Review Summary: Hell Songs fixes the flaws encountered with Canada Songs while maintaining an enjoyable and quirky sound.
Imagine this; an Elvis-like voice accompanied by a barrage of unconventional guitar noises, a bass that sounds smooth and yet sometimes like teeth grinding on a piece of sandpaper, and drums that are as clean and powerful as a newly shaved buffalo. Meet the Daughters
and their latest release Hell Songs.
Their first significant release, Canada Songs
was to say the least, obnoxious. Their song structures sucked, the vocals were coarser than butt hair on soap, and the production was terrible. The only cool thing was the artwork on the actual disc (if you have it you know what I am talking about). While there were many problems with Canada Songs, it still was a fun listen. A quick recap, Canada Songs is quite unbearable, lacking relevant song structure, and fun. It sounds like that local High School band that used to play at the shabbiest clubs around town. That has all changed, and apparently, there is a God looking out for Hell Songs.
If there are any lyrics that stick in your head during this record, it is the introduction to "Daughters Spelled Wrong." It begins stating, I've been called a sinner
. The sinner then enumerates an ongoing list of words he has been called. A slow and drowsy song with simple drumming accompanied by weird guitar and bass work (believe me it is a mainstay throughout the album). It is a crisp example of their breakthrough in maturity from their last album. “Daughters Spelled Wrong” is an excellent initial track for the rest of the album to build off. The tempo is never as slow as the first track as “Fiery” picks up the speed and creativity that carries the album upwards. Daughters also do a great job of changing the musical landscape throughout songs and “Fiery” is a apparent example with different moods encountered. The standout track on the album is “Recorded inside a Pyramid.” It starts with a bass drum and a catchy guitar riff that is soon accompanied by the second guitar and bass. Double bass takes over mid song and drives a quirky section that leads into the beginning riffs that ends in a killer breakdown-like part that transition into a string section.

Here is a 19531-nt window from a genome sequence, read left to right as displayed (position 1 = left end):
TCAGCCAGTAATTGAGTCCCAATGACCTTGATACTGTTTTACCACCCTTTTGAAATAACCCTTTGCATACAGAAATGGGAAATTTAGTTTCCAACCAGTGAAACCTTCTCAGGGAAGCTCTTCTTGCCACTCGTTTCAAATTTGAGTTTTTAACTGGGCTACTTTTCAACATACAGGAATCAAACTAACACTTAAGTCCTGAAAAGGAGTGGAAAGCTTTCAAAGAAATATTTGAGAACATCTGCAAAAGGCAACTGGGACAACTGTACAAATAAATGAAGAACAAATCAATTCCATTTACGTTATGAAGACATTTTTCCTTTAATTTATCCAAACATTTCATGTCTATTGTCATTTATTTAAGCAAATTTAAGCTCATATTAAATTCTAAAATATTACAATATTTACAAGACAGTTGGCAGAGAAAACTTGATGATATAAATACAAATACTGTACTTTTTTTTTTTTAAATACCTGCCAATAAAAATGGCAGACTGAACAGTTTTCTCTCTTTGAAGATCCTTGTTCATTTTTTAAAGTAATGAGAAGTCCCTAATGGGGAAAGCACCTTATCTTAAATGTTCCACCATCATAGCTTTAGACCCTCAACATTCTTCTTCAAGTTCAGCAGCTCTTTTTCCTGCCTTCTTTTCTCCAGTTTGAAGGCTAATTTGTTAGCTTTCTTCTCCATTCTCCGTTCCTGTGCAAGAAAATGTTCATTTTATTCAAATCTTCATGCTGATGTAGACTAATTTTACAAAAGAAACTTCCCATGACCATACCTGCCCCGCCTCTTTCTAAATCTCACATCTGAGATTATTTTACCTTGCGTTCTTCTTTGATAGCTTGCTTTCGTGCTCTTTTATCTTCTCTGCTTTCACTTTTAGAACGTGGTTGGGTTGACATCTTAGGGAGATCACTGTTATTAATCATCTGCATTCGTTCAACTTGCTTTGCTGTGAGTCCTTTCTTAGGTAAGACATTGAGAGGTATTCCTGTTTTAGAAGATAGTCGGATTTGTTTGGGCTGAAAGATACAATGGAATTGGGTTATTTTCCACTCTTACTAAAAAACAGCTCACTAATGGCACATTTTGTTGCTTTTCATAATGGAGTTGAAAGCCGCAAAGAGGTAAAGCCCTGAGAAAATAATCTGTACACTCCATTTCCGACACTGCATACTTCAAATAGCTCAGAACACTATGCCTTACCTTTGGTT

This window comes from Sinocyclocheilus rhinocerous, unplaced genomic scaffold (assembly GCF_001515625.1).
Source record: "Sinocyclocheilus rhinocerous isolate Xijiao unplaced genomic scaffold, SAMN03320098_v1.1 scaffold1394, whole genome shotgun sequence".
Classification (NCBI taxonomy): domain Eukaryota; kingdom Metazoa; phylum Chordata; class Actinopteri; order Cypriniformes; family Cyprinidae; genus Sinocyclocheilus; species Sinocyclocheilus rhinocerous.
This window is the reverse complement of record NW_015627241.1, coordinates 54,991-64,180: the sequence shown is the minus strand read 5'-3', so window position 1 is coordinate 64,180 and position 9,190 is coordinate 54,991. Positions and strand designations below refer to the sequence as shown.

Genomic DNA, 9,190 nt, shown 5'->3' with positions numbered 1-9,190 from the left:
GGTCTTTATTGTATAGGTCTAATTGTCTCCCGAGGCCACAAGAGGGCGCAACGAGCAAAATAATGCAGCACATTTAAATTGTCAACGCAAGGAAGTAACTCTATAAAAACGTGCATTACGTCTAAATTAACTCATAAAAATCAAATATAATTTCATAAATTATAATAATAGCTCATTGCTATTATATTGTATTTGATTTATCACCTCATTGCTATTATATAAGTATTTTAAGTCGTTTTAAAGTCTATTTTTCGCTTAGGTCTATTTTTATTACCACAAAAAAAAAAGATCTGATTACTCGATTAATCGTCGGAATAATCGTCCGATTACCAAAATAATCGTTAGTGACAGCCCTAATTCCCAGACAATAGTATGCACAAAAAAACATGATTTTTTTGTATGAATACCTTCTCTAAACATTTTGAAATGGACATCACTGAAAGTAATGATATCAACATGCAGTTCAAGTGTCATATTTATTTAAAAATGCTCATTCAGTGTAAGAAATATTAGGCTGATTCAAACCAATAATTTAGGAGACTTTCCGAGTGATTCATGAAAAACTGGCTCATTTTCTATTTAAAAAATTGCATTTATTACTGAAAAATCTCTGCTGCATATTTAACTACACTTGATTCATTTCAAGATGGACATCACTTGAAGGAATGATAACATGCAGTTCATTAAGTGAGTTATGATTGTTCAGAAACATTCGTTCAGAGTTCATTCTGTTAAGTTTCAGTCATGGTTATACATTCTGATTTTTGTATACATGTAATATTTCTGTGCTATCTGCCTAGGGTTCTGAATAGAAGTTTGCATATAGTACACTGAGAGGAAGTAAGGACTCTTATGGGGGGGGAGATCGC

“Providence by Gaslight” also switches musically providing a pounding bass drum as a transition into sheer mayhem. It ends with a collection of violin, upright bass, trumpet, and euphonium playing an ever-high pitched part. Next, “Hyperven Tilationsystem” has some of the most intense instrumental work on the album. The drums are feverishly pounding away with the bass and guitar churning as a humongous (by Daughters’ standards) bridge ends the song with the clever lyrical phrase, love is a disgusting thing.
Speaking of churning, the overall theme of the six-minute extravaganza known as “Cheers Prick” is twisting bass and guitar work. After more than two minutes of what was previously mentioned, there a slight noise gap that soon picks up with the infection bass guitar lick that is simple and effective. That section ends with two minutes remaining, as all that is left are calm guitar work trilling away, while chaotic drumming that is not quite audible is in the background.
Daughters do however have some songs that are similar to Canada Songs concerning song structure. “Crotch Buffet” and “X-Ray” have a lack of direction in their short time span. They are missing the interesting factor as compared to other songs. Even so, there are some decent musical sections throughout. They have the chaos factor, but they do not have a broad enough length or distinct riff that stands out. In addition, songs may sound similar to one another, which are an ever-present draw back, but for the most part, they do a fine job of changing the sound of each song.
The Daughters changed in an important direction towards their growth. For one, this was twice the length of their previous release (eleven minutes as compared to twenty-three minutes) while having the same amount of songs. The vocalist threw out his piercing scream and went in a completely different direction. As a band, they learned how to produce excellent cohesive songs. It is nice to have a well-rounded spazcore (my defining genre for Daughters) album in my collection. The sound Daughters created for Hell Songs is like nothing I have heard recently and that a definite plus. I can sit down relieved that Daughters grew up even though they had to go to hell and back for it, whether it was acid-induced or not.